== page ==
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Hammerhead Six: How Green Berets Waged an Unconventional War Against the Taliban to Win in Afghanistan's Deadly Pech Valley Hardcover – January 19, 2016
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"Amidst torrents of hot brass and the smell of burnt gunpowder in Ron Fry's Hammerhead Six are nuggets of wisdom that can only come from a warrior leader who has lived outside the wire, among those he fought and those he sought to help. Riveting, compelling, transparently honest and emotional, HammerheadSix is a must read for anyone wondering what could have worked in the 'graveyard of empires.'"―Tony Schwalm , author of The Guerrilla Factory
"Hammerhead Six is a raw, hard-hitting and authentic war story that will become one of the most important books to emerge from the war in Afghanistan. Captain Fry tells a deeply human story that captures the remarkable courage of America's elite Special Forces soldiers. Reading it plunged me back into the exhilarating, heartbreaking experience of combat. Mr. President and Members of Congress, read this book immediately. If we do what Fry and his men did, we win the war in Afghanistan. Honestly it is that simple."―Sean Parnell, New York Times-bestselling author of Outlaw Platoon: Heroes, Renegades, Infidels, and the Brotherhood of War in Afghanistan
"Hammerhead Six is the compelling story about a small team of brave men who were sent into the most hostile area of Afghanistan. They did what Green Berets have always done: They stood up for human rights, made friends and trained people to protect themselves. Taliban activity dropped dramatically and the surrounding area thrived. The unconventional victory of Captain Ronald Fry's unit provides inspiration and a way forward into the troubled and uncertain future. It is a textbook on how to get it right the next time."―Lt. Col. Marcus Custer, USA (Ret.)
"In the Special Forces tradition of combining exhilarating edge-of-your-seat suspense and challenging intellect, Hammerhead Six takes you down the treacherous road of what it is like to be a Green Beret in an ancient land, tasked to work by, with, and through the Afghan people to fight an elusive and brutal enemy."―Rusty Bradley, author of Lions of Kandahar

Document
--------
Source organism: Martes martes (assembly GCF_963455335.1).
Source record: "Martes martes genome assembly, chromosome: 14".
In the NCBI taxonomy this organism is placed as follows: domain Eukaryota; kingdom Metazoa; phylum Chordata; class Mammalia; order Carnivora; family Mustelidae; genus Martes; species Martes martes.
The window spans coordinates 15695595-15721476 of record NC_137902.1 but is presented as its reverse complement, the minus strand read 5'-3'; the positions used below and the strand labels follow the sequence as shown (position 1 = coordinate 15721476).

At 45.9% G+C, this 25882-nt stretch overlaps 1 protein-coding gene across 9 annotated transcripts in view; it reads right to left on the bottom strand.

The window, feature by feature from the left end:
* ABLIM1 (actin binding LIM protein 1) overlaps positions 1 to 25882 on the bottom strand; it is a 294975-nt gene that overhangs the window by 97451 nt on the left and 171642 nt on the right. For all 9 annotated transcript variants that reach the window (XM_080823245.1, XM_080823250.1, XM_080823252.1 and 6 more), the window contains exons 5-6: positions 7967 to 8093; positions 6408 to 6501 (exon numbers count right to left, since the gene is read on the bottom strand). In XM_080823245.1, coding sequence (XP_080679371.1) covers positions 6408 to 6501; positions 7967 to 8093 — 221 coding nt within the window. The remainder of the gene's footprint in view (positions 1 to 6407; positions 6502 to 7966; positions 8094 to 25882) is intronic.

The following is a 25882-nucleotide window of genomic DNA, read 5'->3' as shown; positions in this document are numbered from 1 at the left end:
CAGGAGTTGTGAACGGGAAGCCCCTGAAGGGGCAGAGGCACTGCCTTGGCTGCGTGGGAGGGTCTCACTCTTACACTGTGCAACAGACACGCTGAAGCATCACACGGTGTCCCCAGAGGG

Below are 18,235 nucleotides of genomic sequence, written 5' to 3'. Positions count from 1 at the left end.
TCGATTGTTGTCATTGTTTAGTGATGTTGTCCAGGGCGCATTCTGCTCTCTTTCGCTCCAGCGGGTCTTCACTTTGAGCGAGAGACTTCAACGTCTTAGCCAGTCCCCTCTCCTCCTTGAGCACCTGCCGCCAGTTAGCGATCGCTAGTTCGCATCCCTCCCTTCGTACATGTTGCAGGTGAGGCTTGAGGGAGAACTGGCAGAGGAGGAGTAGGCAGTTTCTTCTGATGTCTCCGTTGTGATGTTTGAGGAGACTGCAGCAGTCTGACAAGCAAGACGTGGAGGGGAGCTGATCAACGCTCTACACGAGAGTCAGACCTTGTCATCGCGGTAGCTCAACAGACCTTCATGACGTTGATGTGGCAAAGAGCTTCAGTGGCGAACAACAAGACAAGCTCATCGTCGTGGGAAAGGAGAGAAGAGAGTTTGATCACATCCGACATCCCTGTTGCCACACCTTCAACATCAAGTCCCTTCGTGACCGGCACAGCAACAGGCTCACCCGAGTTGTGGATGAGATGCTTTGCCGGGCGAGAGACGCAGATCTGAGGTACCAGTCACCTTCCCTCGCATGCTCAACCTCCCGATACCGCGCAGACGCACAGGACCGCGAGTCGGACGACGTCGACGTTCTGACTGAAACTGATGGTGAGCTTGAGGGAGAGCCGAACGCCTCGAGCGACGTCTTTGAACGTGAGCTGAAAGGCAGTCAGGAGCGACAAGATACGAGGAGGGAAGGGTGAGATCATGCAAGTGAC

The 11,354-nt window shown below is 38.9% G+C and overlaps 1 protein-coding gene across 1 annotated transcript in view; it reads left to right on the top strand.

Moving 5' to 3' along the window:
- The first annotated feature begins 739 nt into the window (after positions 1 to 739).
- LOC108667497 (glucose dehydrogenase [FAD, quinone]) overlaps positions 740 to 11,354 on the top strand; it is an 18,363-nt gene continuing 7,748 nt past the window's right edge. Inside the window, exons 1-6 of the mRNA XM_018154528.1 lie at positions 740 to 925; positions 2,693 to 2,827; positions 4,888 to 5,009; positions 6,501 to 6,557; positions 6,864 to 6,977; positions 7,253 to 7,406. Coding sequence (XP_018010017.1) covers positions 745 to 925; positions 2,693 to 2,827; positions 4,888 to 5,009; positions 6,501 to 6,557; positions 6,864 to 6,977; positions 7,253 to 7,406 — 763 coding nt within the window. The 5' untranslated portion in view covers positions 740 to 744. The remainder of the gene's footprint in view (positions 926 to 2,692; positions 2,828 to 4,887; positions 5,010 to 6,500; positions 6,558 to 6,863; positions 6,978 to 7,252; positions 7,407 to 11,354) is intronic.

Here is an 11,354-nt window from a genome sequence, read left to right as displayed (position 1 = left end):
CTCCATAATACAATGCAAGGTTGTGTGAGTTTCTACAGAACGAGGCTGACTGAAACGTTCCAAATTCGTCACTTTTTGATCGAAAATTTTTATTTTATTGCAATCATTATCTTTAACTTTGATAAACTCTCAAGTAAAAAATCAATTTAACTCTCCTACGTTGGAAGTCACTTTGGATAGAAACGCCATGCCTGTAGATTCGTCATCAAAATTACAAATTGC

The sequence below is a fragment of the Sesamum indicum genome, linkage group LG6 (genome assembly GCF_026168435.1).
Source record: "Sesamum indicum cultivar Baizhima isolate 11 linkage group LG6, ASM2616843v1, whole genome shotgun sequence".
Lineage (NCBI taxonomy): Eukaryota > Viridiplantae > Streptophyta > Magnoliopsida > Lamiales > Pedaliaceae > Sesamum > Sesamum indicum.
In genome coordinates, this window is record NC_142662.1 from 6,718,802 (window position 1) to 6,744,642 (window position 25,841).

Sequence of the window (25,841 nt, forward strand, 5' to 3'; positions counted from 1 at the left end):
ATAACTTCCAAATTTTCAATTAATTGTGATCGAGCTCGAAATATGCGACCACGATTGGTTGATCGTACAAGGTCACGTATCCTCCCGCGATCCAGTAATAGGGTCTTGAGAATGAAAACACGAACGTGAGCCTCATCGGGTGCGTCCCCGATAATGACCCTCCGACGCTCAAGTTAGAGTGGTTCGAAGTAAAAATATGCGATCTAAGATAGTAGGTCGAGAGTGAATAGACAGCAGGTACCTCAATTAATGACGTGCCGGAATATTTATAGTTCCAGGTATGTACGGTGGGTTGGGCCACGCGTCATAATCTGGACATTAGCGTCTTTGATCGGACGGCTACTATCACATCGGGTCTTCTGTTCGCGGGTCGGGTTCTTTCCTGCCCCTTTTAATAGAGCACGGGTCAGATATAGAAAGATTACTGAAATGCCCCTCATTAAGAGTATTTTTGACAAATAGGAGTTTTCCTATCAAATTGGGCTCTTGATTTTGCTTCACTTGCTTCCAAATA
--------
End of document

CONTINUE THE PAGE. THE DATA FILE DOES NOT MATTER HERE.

About the Author
Tad Tuleja, author of thirty-two books, has taught courses on war and conflict at Harvard, Princeton, Oklahoma, and American University.
- Publisher : Hachette Books (January 19, 2016)
- Language : English
- Hardcover : 400 pages
- ISBN-10 : 0316341436
- ISBN-13 : 978-0316341431
- Item Weight : 1.41 pounds
- Dimensions : 6.25 x 1.25 x 9.25 inches
- Best Sellers Rank: #292,853 in Books (See Top 100 in Books)
- Customer Reviews:
Top reviews from the United States
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I am sending along two books: “Hammerhead Six” and “Pale Horse.” Both about Afghanistan, the former is set in the Pech Valley in Kunar Province (NE Afghanistan) in 2003, and “Pale Horse” set in the same valley in 2009.
Sadly, that’s the point. From 2003, to 2009, to today, nothing has changed. Nothing is different despite American dead, wounded, crippled or damaged, and despite billions of dollars spent on arms, fraud, and theft in “winning the hearts and minds” of Aghans. Afghanistan in 2017 is the same as Afghanistan in 2003. This was years of inexcusable, pointless waste and incomprehensible arrogance, at every level.